March is Poison Prevention Month

Did you know poisoning is the second leading cause of accidental injury related to death at home? But according to the Home Safety Council most families do not take the appropriate precautions to reduce the risk of exposure to poisons in their homes.

Out of the 2.4 million poison exposures reported through the American Association of Poison Control Centers (AAPCC), over 90% of them occurred in the home.

Here are some simple steps you can take to make sure your home is a safer place:

Poison Prevention Checklist

Be Prepared

  1. Call 1-800-222-1222 if someone takes poison. This number will connect you to emergency help in your area. Keep the number by every phone.
  2. Carbon Monoxide (CO) is a deadly gas that you cannot see or smell. The gas collects when fuels are burned.
  3. Have a service person check heaters, stove and fireplaces every year to see that they work well.
  4. Have a carbon monoxide (CO) detector near the bedrooms.

Know the things in your home that are poisons.

  1. Look at the labels for the words Caution,  Warning,  or Danger  on the box or bottle.
  2. Read the labels and follow directions when using these.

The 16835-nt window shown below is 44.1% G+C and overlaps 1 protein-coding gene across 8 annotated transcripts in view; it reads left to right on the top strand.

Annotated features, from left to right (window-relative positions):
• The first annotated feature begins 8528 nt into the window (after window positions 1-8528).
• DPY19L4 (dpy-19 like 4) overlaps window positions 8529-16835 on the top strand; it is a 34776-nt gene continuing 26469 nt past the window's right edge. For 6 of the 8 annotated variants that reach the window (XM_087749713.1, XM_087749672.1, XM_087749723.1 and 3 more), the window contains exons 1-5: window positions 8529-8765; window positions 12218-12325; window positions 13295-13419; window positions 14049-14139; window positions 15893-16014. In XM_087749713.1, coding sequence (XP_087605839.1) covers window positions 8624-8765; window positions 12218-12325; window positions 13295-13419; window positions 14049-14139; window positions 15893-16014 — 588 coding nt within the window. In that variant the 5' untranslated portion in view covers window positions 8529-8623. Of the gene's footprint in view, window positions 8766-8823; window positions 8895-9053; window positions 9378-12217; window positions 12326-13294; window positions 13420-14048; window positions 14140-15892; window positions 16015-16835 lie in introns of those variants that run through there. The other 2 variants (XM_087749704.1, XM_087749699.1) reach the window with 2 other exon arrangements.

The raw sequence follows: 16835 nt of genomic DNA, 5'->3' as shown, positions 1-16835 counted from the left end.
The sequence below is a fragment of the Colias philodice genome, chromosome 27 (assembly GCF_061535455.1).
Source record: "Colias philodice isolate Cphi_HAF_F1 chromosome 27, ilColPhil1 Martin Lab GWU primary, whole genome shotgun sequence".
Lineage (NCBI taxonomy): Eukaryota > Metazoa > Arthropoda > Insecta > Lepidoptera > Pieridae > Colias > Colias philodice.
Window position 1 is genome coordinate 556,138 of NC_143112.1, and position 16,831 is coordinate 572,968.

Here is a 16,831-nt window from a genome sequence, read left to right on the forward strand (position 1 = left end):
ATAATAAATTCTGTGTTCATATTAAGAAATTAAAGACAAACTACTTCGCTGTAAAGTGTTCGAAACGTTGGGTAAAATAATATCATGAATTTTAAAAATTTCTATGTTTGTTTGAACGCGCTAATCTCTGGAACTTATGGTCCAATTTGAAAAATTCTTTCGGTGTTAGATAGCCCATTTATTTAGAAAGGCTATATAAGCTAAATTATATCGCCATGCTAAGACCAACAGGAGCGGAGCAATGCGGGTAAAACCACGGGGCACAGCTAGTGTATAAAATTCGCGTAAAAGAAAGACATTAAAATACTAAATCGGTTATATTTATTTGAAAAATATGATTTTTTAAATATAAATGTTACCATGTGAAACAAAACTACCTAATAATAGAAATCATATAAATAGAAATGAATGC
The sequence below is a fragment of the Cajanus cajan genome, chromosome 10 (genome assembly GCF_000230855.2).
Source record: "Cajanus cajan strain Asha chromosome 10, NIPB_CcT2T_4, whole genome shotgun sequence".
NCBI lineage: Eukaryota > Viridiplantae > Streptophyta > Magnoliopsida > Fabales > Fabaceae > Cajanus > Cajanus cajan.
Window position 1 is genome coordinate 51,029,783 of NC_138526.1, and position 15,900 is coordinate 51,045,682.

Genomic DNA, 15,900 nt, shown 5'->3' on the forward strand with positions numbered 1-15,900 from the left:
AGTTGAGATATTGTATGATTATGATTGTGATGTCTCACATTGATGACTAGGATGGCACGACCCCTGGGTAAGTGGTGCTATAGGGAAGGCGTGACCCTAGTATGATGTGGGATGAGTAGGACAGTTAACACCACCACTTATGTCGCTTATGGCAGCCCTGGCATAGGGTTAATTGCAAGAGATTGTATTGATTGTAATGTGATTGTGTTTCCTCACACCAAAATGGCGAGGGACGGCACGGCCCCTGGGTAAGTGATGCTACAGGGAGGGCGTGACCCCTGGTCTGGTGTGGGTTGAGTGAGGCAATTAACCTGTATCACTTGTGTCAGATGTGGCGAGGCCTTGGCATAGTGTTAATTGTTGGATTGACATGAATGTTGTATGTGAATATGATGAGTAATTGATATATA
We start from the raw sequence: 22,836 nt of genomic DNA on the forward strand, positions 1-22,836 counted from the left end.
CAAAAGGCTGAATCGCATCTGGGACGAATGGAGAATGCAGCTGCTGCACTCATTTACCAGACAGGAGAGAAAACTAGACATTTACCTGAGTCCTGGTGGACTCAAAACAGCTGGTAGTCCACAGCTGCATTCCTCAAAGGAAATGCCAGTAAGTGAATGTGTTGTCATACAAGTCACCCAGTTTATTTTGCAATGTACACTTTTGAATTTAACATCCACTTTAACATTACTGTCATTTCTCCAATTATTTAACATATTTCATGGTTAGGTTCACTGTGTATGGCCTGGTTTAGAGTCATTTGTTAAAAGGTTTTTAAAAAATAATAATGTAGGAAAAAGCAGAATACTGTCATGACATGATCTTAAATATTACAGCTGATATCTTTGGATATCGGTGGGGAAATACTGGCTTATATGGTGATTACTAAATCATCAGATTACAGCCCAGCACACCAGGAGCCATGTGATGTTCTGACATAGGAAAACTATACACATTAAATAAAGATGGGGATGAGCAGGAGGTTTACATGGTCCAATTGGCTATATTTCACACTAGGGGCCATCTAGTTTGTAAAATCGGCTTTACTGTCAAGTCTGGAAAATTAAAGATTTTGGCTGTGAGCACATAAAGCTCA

Protect young children

  1. Take all medicines and medical supplies out of purses, pockets and drawers. Put them in a cabinet with a child safety lock.
  2. Have child-safety caps on all chemicals, medications and cleaning products.
  3. Lock all dangerous items and products in a cabinet. Cosmetics (make-up) can be poison too.
  4. Keep all dangerous products in the bottle or package they came in, with the labels on.
  5. Store all dangerous products away from food and drinks.
  6. Keep each family member's medicines in a separate place, so they don't get mixed up.
  7. Have a cover on the trash can.

In the bathroom

  1. Keep all chemicals, cosmetics (make-up), medicines and medical supplies and cleaning products in the containers they came in with the labels on.
  2. Have a medicine cabinet you can lock.
  3. Be safe. Throw away medicines if you don't use them or they are old or the date has expired.

Visit the Home Safety Council for more tips to keep your family safe.

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